By Reg Jones
Q. My father retired from civil service in 1987. Box 2a “Taxable amount” on his form 1099-R says the taxable amount is “unknown.” My tax program asks for an amount. How do I find out what the taxable amount is? Read the rest of this entry »
February 21st, 2014 | Benefits Creditable service: CSRS Creditable service: FERS CSRS annuity computation EMPLOYMENT FERS annuity computation High-3 Military service deposits PAY Re-employment RETIREMENT SOCIAL SECURITY taxes Windfall elimination provision
Q. 1. How are the days of active-duty service calculated?
2. Is that a one-to-one credit added to years of service?
3. Can you buy it back after you retire and adjust the annuity accordingly?
4. Can you buy back portions of it?
5. Can you pay in installments?
6. What percentage of military pay per year would you get in retirement? For CSRS, it is roughly 2 percent based on high-3; would it be calculated on actual salary back then or adjusted for inflation?
7. Any chance for a retroactive payment once established?
8. Will I lose any benefits if I do this?
9. Can I do this if I was not in the military long enough to earn a pension?
10. How does Social Security fit into this picture?
11. Can I get all three (FERS/CSRS, Social Security, military/Defense Department) separately? What is the penalty for collecting multiple pensions if done separately?
Q. I retired from the federal government in late 2012. This is my first full year retired. Will I receive a W-2? Or is the 1099 used instead?
Q. I am going to be a retired CSRS employee. The Postal Service does not take state taxes out of the CSRS retirement check. How do I go about paying my state taxes?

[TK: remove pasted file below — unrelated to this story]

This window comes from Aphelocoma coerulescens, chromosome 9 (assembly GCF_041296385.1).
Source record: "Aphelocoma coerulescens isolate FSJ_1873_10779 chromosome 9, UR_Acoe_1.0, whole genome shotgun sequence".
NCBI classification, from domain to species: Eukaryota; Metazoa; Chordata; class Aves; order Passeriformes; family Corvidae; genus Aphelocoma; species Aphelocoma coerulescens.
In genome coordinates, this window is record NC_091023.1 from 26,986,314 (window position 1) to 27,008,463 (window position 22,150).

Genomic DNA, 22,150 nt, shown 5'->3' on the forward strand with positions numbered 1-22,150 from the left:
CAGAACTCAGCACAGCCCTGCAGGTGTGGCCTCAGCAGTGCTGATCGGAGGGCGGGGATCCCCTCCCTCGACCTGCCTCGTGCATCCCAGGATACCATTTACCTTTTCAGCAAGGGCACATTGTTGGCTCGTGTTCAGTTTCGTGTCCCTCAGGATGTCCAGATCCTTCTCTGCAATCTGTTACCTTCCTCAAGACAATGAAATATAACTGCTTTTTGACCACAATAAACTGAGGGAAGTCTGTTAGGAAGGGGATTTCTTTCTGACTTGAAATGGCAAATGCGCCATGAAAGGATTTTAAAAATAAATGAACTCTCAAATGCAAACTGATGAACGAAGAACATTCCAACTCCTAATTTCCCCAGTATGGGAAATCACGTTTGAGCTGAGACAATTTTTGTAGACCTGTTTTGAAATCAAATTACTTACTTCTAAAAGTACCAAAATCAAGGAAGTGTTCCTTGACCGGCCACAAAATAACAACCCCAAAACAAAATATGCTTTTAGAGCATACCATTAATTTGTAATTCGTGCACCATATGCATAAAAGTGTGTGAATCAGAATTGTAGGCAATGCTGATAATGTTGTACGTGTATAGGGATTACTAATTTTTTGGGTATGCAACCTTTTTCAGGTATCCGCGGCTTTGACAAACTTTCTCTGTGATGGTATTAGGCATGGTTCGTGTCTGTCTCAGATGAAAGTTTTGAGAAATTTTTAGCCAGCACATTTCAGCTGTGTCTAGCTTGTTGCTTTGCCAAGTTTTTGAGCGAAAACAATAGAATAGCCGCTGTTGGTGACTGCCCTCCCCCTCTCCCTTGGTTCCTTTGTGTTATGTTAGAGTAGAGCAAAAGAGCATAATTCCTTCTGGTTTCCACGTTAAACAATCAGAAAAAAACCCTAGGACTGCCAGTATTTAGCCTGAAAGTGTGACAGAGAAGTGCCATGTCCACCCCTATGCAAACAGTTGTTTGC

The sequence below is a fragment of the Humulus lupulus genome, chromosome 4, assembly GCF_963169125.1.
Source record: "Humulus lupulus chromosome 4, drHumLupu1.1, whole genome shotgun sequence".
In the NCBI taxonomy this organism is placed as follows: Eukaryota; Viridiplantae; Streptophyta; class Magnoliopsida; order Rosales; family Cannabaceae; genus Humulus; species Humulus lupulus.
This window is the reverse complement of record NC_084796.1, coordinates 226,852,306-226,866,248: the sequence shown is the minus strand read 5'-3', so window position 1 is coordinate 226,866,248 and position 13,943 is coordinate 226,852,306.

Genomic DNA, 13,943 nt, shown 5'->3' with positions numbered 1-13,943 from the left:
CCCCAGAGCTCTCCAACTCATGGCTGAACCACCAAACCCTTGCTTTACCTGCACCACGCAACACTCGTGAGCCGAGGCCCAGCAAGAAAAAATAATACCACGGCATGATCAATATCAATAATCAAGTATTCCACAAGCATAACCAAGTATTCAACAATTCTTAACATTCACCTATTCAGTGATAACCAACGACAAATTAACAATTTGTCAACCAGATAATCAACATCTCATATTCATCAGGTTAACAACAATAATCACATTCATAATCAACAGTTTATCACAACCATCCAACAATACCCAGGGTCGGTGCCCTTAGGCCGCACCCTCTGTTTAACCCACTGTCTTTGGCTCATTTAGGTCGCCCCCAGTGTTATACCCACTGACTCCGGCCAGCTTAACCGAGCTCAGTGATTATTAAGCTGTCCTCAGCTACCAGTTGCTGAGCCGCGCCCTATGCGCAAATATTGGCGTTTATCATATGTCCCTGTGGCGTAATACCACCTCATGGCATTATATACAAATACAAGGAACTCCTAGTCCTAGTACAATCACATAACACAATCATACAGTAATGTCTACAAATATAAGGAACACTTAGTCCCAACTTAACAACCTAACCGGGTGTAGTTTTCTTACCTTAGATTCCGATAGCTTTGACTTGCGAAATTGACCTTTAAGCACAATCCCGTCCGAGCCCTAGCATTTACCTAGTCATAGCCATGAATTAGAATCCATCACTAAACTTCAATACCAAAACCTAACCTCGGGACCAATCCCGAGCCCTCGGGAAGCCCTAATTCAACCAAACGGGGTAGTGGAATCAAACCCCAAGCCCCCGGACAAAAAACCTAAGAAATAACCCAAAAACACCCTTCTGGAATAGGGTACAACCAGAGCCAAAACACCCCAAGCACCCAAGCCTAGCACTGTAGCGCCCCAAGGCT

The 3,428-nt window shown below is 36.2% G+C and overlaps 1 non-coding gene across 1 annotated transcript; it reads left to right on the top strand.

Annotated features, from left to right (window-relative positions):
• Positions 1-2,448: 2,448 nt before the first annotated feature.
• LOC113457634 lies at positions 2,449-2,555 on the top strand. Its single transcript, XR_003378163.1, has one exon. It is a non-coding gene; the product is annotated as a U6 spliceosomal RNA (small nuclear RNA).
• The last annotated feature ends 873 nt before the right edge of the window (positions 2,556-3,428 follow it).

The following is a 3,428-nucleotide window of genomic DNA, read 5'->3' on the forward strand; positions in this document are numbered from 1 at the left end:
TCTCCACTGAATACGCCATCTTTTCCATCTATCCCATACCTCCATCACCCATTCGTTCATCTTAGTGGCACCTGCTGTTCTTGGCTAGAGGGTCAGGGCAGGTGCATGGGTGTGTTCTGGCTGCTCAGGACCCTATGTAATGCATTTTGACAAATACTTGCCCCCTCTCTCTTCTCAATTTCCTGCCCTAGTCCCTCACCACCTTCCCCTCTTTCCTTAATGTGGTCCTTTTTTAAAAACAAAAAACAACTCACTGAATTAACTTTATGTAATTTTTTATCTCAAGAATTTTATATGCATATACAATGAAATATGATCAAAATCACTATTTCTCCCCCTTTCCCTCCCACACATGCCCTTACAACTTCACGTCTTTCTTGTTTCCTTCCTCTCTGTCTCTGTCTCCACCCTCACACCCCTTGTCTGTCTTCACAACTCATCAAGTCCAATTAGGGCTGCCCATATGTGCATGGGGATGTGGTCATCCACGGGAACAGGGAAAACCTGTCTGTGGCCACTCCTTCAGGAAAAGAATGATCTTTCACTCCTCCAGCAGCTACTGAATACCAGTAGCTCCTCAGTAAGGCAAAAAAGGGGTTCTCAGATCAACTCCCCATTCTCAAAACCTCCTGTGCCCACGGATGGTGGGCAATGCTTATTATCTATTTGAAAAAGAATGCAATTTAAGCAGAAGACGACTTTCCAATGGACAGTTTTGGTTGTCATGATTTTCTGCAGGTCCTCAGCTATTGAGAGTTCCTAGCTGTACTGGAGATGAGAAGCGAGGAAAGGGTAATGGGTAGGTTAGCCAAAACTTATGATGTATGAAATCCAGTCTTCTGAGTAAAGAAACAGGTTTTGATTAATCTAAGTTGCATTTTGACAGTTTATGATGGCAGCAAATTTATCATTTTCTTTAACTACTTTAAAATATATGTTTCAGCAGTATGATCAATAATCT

Q. I am 61 years old and have been retired from the fire service. I have, according to Social Security, 39 units which were not earned at fire service. If correct, I need one unit to earn Social Security at age 62, and I need this unit also to be eligible for Medicare at age 65? Is there any other way to get this one quarter other than going to get a job for three months?
Q. I am retired and collect an annuity from the government. I also pay a monthly premium for insurance. Is the premium deductible along with any other out-of-pocket costs that I can claim on my income taxes?
Q. My wife left her government job a number of years ago and withdrew the money from her FERS account. She re-entered government service a few years ago. She then requested the redeposit amount required to bring her FERS account whole again. To make her FERS redeposit payment, she took a withdrawal from her IRA.
We received a 1099-R from her IRA firm showing the withdrawal and we will need to report on our taxes as income. Since the money went back into FERS, can I deduct that amount as if it were being rolled over into an IRA?
Q. I retired from CSRS in 2005 at age 57 and 32 years of service. I elected to provide survivor benefits to my spouse at retirement (55 percent). We were divorced Sept. 16, 2013. However, I have elected to continue to provide survivor benefits for her. Are those survivor benefits tax deductible?
Q. I moved to another state and need to change my address and state tax distribution. Unable to contact them by phone.
Q. I’m 52, and I’ve been on FERS disability retirement since I was 47. My minimum retirement age is 56. Is it true that they’ll stop withholding federal income taxes on my pension when I reach my MRA? Is it also true that I’ll be switched to regular retirement when I reach my MRA, and not when I reach 62?
February 13th, 2014 | Benefits COLA Creditable service: CSRS Government pension offset PAY RETIREMENT SOCIAL SECURITY spouse benefits substantial earnings SURVIVOR BENEFITS taxes Windfall elimination provision
Q. My husband is a retired federal employee receiving a CSRS pension. I have been paying Social Security taxes based on my own employment earnings since before we were married.
1. As the wife of a federal employee who is receiving a federal pension, will I receive my full Social Security benefit when I reach retirement age?
2. If I outlive my husband, how much of his federal pension would I receive, and would I also continue to receive my full Social Security?
3. Will he receive Social Security benefits based on employment earnings in nonfederal jobs he held prior to and after his federal employment?
4. If, as a retired federal employee, he will never be eligible for Social Security benefits, should he be paying Social Security taxes — which he has in the past and is doing in nonfederal jobs?